-Reviewed by Angela Topping-
This is a fresh and readable debut pamphlet. Turnbull offers us pencil-sketches in words, of characters and situations in everyday life, with a soupçon of humour to flavour the mix. He’s good at adopting a persona, even when it’s female, in a leap of the imagination, he gives us an uncertain young girl:
I am the coca cola Red Admiral
with skinny arms
it’s tough landing a job
when you’re uncomfortably skin and bone
behind a dozen anaemic replies
like being back at school pupating –
was my denim too faded?
was it not distressed enough?
(Breakfast is the Most Important Meal of the Day)
The imagery is lightly done, and sympathetic to this character. Turnbull’s choice of mostly avoiding punctuation suits the short lines and the feeling of space in these poems, which are uncluttered and open to reader responses.
‘Glad Rags’ is something I can identify with. The speaker is in an expensive shop, enquiring about cashmere socks and commenting on designer goods, until the reveal at the end crashes the illusion: ‘Pay? / I was hoping to borrow these/ on my library card;’ This poem pokes fun at consumerism and uses exaggerated examples in a really witty way. He mimics the gushing speech of the intended customers by using overblown lexis like ‘darling’, ‘to die for’ and ‘fantastic with a capital F’. Rather than be intimidated by the shop assistant, the speaker admits in the final stanza, that sheltering from the rain is his real reason for browsing in the shop.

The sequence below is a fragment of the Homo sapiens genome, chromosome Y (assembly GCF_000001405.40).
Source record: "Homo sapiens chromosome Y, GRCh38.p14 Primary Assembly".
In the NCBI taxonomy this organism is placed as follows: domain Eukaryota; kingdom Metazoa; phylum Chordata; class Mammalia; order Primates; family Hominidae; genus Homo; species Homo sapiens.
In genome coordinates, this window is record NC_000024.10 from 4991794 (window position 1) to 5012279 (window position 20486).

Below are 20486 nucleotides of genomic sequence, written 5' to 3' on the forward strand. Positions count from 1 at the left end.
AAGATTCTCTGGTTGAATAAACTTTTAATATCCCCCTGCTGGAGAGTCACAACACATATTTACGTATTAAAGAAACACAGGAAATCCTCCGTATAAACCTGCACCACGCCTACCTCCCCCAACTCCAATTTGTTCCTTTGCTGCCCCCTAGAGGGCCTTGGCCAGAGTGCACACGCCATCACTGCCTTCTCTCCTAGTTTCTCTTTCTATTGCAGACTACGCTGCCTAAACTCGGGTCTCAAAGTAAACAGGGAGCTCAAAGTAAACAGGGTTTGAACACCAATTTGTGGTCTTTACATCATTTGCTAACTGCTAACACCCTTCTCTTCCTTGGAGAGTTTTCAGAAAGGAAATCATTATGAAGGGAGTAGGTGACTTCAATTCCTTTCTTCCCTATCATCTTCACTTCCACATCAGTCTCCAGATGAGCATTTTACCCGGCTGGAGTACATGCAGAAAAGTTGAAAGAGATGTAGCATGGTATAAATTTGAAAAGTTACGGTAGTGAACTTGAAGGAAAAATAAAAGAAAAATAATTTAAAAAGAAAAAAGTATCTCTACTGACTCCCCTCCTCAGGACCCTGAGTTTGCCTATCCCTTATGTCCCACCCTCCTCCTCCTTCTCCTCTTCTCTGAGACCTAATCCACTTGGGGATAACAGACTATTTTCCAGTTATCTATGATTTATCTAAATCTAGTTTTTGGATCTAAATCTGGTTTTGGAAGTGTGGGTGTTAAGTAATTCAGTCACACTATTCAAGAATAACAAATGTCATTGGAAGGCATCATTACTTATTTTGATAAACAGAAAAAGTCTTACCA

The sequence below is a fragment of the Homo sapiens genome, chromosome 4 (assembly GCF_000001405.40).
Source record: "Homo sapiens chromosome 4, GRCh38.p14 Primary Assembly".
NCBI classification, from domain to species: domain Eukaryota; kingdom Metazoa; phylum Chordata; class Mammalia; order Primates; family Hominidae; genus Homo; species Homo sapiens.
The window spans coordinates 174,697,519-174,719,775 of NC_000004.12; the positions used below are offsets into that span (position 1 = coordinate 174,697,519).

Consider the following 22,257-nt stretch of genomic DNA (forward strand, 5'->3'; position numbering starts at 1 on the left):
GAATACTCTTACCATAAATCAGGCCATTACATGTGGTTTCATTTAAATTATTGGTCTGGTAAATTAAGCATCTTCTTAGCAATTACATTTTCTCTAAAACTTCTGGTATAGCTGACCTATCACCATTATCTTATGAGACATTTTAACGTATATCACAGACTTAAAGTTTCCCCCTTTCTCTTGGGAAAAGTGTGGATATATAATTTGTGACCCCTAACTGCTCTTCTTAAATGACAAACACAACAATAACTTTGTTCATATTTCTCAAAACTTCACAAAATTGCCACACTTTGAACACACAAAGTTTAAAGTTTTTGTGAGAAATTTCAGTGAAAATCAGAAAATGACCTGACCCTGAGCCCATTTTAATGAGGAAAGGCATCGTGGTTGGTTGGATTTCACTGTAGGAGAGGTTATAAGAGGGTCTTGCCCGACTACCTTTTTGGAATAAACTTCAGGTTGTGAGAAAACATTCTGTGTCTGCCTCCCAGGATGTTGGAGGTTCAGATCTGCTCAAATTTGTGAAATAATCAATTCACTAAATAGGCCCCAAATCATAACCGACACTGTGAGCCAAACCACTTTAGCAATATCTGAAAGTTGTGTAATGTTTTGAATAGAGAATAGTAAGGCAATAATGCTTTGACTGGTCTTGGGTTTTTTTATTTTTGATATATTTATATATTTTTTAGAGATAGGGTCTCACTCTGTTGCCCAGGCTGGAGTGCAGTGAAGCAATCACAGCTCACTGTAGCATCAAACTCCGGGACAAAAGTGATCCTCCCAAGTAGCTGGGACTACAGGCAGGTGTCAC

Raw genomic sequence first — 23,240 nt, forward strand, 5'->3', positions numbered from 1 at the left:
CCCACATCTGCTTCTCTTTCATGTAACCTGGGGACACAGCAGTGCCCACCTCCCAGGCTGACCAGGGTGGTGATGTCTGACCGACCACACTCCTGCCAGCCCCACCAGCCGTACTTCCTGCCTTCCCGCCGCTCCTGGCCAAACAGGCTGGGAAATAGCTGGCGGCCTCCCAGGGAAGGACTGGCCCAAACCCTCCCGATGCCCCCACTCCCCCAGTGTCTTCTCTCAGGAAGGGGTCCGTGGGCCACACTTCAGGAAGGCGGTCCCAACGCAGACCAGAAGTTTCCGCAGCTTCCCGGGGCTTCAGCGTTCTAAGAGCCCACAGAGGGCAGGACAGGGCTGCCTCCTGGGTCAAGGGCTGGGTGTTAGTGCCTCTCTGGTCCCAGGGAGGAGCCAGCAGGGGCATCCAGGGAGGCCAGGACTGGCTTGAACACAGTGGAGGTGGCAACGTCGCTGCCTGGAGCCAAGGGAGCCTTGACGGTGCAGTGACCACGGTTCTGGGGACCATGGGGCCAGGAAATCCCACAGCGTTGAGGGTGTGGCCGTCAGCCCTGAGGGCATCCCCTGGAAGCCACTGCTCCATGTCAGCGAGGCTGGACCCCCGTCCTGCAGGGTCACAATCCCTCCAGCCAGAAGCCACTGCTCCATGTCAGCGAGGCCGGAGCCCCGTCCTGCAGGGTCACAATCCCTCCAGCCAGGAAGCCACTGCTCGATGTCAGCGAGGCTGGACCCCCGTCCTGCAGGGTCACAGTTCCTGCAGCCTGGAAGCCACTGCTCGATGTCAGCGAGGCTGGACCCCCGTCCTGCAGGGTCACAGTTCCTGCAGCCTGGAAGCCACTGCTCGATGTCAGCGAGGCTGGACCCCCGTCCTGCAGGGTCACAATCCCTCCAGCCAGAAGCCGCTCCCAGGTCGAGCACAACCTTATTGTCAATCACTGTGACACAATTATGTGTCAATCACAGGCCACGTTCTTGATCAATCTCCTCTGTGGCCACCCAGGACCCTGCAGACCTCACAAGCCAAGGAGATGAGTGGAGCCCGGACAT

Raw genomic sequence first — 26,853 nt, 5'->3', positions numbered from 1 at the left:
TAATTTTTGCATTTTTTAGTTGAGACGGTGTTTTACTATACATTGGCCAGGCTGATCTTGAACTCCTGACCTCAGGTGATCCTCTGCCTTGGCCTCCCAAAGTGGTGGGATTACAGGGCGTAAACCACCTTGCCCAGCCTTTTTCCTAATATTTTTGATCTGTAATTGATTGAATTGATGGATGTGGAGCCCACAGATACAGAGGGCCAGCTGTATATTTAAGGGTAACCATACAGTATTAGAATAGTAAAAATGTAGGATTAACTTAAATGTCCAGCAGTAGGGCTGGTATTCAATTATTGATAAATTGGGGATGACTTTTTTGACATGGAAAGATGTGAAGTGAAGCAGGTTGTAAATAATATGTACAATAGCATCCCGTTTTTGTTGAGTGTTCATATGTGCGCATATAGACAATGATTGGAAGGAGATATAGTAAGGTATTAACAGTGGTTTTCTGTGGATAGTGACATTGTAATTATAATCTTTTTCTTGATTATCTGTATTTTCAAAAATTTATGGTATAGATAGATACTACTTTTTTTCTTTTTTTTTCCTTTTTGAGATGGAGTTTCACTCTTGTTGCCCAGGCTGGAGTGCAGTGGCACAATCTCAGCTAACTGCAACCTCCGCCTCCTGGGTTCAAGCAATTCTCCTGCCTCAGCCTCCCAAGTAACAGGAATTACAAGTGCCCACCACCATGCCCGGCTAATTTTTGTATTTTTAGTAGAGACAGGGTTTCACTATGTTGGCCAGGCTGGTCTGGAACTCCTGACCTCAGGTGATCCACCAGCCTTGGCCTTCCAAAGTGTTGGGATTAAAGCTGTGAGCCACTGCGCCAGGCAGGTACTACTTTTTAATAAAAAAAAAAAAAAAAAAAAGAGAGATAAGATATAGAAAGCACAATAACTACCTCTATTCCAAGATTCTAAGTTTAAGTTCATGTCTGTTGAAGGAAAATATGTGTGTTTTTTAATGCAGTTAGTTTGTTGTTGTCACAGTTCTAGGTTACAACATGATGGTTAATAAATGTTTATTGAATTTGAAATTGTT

Most of these poems are free verse, but Turnbull is skilful at using subtle rhymes too. ‘Little Faces We Still See’ is a poem about lost and missing objects. The last line of each short stanza rhymes in a full masculine rhyme, but the end words are far enough apart to provide an echo of recognition to the ear, making the poem cohesive despite the slight departure of the last stanza:
those that were not home
when the house burned down
trying to pass on the stories
to those who do not know.
This ending brings together the lost objects of the first three stanzas, and suggests they are significant to their owners and have a story to tell, not just random things the poet has noticed.
As Turnbull develops in his writing, he will become more confident, and will not need to explain his poems as he does with a bracketed subtitle to ‘Somebody Said I Looked Hot’, which states ‘(but of course, it is summer’), when summer is revealed in the poem anyway: ‘July bleaching into August’.
Turnbull references Greek myths like Pandora (‘Four Walls’) and mediaeval knights (‘Dressing Down’) but places them in a modern context. ‘All the Worlds are Stages’ is a play on Shakespeare’s ‘Seven Ages of Man’ speech from As You Like It. However, Turnbull’s poem has fun with the idea of all the different possibilities our lives can have, and the different worlds that co-exist:
Beyond that lie a thousand conceivable worlds
in every one a different beginning
and half have happy endings.
The ending of the poem explores how each choice we make cuts down our options, and chances of gaining that happy ending:
In seizing one opportunity we know
one thousand doors,
one thousand other realities quietly close,
and at Fate’s every touch we fall,
like two mortal heroes.
Again, a pleasurable half rhyme ‘close/heroes’ gives the ending authority. I like the way this poem retains the idea of theatre, in keeping with the inspiration behind it. These poems are urban in their detail, full of affection for flawed humans and the small messes we make of our lives.